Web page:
I wouldn't even eat them under normal circumstances. Yucky toadstools!

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Postby KatyBr » Sat Jul 30, 2005 6:44 pm

Stargzer wrote:WARNING

Do not eat mushrooms in a survival situation! The only way to tell if a mushroom is edible is by positive identification. There is no room for experimentation. Symptoms of the most dangerous mushrooms affecting the central nervous system may show up after several days have passed when it is too late to reverse their effects.


What rubbish, first I was referring to fresh foods from a grocery store, and second micology is not that terribly difficult to learn, I ate wild mushrooms while I was spending the summer on the grizzly bear reserve. I had two books and compared what I saw with the descriptions and pictures, I'm still hale and hearty, that was over twenty years ago. well I'm still alive.....

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Postby Stargzer » Sun Jul 31, 2005 1:23 am

KatyBr wrote:
Stargzer wrote:WARNING

Do not eat mushrooms in a survival situation! The only way to tell if a mushroom is edible is by positive identification. There is no room for experimentation. . . .


What rubbish, first I was referring to fresh foods from a grocery store, and second micology is not that terribly difficult to learn, I ate wild mushrooms while I was spending the summer on the grizzly bear reserve. I had two books and compared what I saw with the descriptions and pictures, I'm still hale and hearty, that was over twenty years ago. well I'm still alive.....

kt


Exactly--you had two books so you could compare gill prints and other things: you were not in a survival situation. Unless you have the experience, do not try that in a survival situation. I learned to recognize "inky caps" once long ago on a mushroom hike led by a mycologist on Theodore Roosevelt Island in the Potomac. I think I might still recognize them, but I wouldn't try anything else I found in the wild.

But ahh, stuffed mushrooms, mushroom pizza, mushies in Chinese food, . . . ambrosia on a par with oysters--fried steamed, or on the half-shell--or steamed crabs!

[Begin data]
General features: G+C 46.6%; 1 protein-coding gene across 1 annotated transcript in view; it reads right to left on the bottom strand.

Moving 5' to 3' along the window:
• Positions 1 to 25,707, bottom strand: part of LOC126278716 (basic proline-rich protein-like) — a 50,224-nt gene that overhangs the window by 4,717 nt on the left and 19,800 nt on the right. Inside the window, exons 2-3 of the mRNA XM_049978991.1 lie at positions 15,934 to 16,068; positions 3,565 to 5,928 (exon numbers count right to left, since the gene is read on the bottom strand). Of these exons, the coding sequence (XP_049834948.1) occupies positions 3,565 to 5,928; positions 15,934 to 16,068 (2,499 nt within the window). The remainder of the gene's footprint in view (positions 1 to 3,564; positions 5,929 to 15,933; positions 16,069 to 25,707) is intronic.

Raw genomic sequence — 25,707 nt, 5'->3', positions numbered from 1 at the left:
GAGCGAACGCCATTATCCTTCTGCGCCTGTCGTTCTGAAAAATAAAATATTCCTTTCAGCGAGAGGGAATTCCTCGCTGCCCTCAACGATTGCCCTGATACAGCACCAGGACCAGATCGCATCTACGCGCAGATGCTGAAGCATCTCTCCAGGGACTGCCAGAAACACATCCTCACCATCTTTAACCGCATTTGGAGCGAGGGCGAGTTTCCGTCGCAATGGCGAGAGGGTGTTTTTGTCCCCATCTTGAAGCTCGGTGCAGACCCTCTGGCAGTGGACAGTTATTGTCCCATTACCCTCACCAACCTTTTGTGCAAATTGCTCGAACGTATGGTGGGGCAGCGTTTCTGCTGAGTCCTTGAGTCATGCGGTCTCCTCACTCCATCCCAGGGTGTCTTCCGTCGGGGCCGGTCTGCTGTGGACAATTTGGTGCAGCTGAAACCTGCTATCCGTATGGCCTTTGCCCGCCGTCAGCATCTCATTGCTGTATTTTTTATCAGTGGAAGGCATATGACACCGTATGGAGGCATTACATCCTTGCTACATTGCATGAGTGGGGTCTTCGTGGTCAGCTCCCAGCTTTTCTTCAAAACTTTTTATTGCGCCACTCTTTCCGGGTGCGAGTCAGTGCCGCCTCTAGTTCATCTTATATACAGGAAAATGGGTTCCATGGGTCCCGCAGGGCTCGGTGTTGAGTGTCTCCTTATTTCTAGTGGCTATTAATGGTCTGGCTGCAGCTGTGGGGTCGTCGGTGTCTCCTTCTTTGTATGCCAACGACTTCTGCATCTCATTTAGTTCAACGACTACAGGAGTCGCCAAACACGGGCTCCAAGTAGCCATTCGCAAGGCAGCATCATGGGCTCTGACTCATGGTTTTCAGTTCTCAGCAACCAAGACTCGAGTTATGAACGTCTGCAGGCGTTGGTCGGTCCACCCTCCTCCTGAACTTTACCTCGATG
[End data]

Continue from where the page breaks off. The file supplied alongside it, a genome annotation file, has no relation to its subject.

I agree you should always wash fresh veggies, unless they are in a package that says no washing is needed, like some salad mixes.
Regards//Larry

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Postby Stargzer » Sun Jul 31, 2005 1:45 am

Brazilian dude wrote:
Do not eat mushrooms in a survival situation!

I wouldn't even eat them under normal circumstances. Yucky toadstools!

Brazilian dude


I'm reminded of a book I never read but saw in the science library at college lo these many years ago. It sounded like a bad sci-fi movie: The Advance of the Fungi! :) It does sound like an interesting read, though.
Regards//Larry

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Postby anders » Sun Jul 31, 2005 3:43 am

I know almost nothing of mushrooms. There are just some three or four species that I would dare to try without a reference book. My sisters are much better at it, and regularily find for example heaps of chanterelles. Ceps are great, but I've found, fortunately not the hard way, that when I find something like them, it turns out to be the extremely bitter variety, one of which can spoil a whole mushroom casserole.

As to inky caps, they aren't too bad, but never, ever try them together with alcohol!
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Postby KatyBr » Sun Jul 31, 2005 12:49 pm

Stargzer wrote:
KatyBr wrote:
Stargzer wrote:

kt


Exactly--you had two books so you could compare gill prints and other things: you were not in a survival situation. Unless you have the experience, do not try that in a survival situation. I learned to recognize "inky caps" once long ago on a mushroom hike led by a mycologist on Theodore Roosevelt Island in the Potomac. I think I might still recognize them, but I wouldn't try anything else I found in the wild.
living in a tent in grizzly country Was survival mode, my books always went with me, as survival gear.

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Postby Stargzer » Sun Jul 31, 2005 10:39 pm

KatyBr wrote:living in a tent in grizzly country Was survival mode, my books always went with me, as survival gear.

kt


Well, it was by choice and you were prepared with books. True suvival mode is when you end up there unprepared and have to survive with only your wits and maybe a tool or two.
Regards//Larry

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Postby Stargzer » Sun Jul 31, 2005 10:42 pm

anders wrote: . . . As to inky caps, they aren't too bad, but never, ever try them together with alcohol!


We never did try them, it was just a hike we went on with a guide long ago, BK (Before Kids).

But . . . what does the alcohol do? Turn them into Magic Mushrooms? Not that I'd have any handy in a survival situation, anyway. :)
Regards//Larry

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Postby anders » Mon Aug 01, 2005 7:26 am

Ever heard of antabus? The reaction of the body is very similar.
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Postby Brazilian dude » Mon Aug 01, 2005 12:47 pm

I would never board such a vehicle knowing that I would sooner or later feel inexplicable formication.